Planned Shutdown of Nuclear Plant in 2004 Questioned

YEREVAN (Noyan Tapan)–The Armenian nuclear power plant will not necessarily be shut down in 2004–as it was expected earlier–Director of the plant Souren Azatian said. According to Azatian–the power plant is a most important component of Armenia’s energy sector–and its being shut down may result in serious problems for the country. Meanwhile–since 1995–when the plant was re-started–considerable work aimed at enhancing the safety and reliability of the power plant has been carried out.

We would remind you that in September 1999–in Brussels–representatives of Armenia and the European Union signed a protocol on shutting down the Armenian nuclear power plant. But it is stipulated in the protocol that the plant will be shut down provided that new capacities (600 megawatts instead of the current 400) are created. Under the document–the target date of the shutdown is 2004.

S. Azatian said that 18,000,000 kw/h of energy are now generated in Armenia daily–half of this quantity being generated from nuclear power. For 9,000,000 kw/h of energy to be generated by Armenia’s thermal power plants–an additional 2,000 tons of black oil are required.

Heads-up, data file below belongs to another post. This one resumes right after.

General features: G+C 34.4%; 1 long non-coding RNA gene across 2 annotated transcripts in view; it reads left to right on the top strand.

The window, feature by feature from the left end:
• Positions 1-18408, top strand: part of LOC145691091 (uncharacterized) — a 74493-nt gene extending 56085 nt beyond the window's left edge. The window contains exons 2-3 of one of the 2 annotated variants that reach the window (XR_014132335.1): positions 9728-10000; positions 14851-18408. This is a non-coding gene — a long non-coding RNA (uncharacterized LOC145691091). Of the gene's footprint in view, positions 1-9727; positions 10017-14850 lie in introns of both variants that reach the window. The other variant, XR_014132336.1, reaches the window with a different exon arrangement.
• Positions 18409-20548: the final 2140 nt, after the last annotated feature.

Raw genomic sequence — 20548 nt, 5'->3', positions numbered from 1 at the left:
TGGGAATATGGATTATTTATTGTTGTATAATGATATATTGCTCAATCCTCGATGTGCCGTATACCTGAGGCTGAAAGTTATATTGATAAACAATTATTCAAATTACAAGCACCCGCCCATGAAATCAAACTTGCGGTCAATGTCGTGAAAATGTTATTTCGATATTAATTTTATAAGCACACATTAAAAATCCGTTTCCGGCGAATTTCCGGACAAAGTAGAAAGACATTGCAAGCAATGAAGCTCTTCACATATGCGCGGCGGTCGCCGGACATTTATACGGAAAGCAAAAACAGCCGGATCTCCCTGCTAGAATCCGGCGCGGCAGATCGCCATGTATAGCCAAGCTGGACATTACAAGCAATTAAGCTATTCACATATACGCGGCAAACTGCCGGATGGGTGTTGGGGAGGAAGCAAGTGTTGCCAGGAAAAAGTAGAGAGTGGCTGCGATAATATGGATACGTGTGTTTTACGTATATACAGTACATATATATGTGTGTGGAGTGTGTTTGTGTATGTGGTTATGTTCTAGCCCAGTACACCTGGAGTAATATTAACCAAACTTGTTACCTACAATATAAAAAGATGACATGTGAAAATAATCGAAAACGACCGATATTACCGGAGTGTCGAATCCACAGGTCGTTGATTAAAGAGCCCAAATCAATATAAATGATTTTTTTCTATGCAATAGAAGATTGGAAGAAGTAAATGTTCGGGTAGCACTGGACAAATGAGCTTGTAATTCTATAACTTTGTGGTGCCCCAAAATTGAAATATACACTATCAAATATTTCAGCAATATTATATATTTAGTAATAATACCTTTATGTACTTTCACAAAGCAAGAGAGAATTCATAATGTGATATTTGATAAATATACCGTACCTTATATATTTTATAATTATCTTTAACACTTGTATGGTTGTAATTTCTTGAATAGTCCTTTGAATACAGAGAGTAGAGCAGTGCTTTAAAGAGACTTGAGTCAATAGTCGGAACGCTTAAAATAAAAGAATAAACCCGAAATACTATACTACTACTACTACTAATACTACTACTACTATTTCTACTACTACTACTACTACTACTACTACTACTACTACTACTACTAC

"The preservation of the single energy sector and strengthening of cooperation are a guarantee of the reliability of power supply and energy safety in the countries of the region," declared Azatian in his speech addressing the problem of forming a regional energy market January 21.

He pointed out the need for a common regional policy as an addition to the national energy policy. For the regional energy market to function harmoniously a coordinating approach should be displayed. In that connection–Azatian suggested the establishment of a regional consultation committee. Azatian said that priority tasks of the regional energy policy are: the forecast of the energy needs of the member-countries and possible ways of meeting these needs; development of a common legal basis for energy cooperation; development of versatile economic relations between economic agents in the energy sectors of importing and exporting countries; and the development of scientific and technological cooperation in the energy sector.

S. Azatian pointed out that 50 percent of the total quantity of electric energy in Armenia is generated by the Armenian nuclear power plant. The plant’s operation is reliable–but it does not mean that the possibility of developing alternative sources of energy must be ruled out. He considers important a comprehensive development of the energy sector–with all the sources of energy used.

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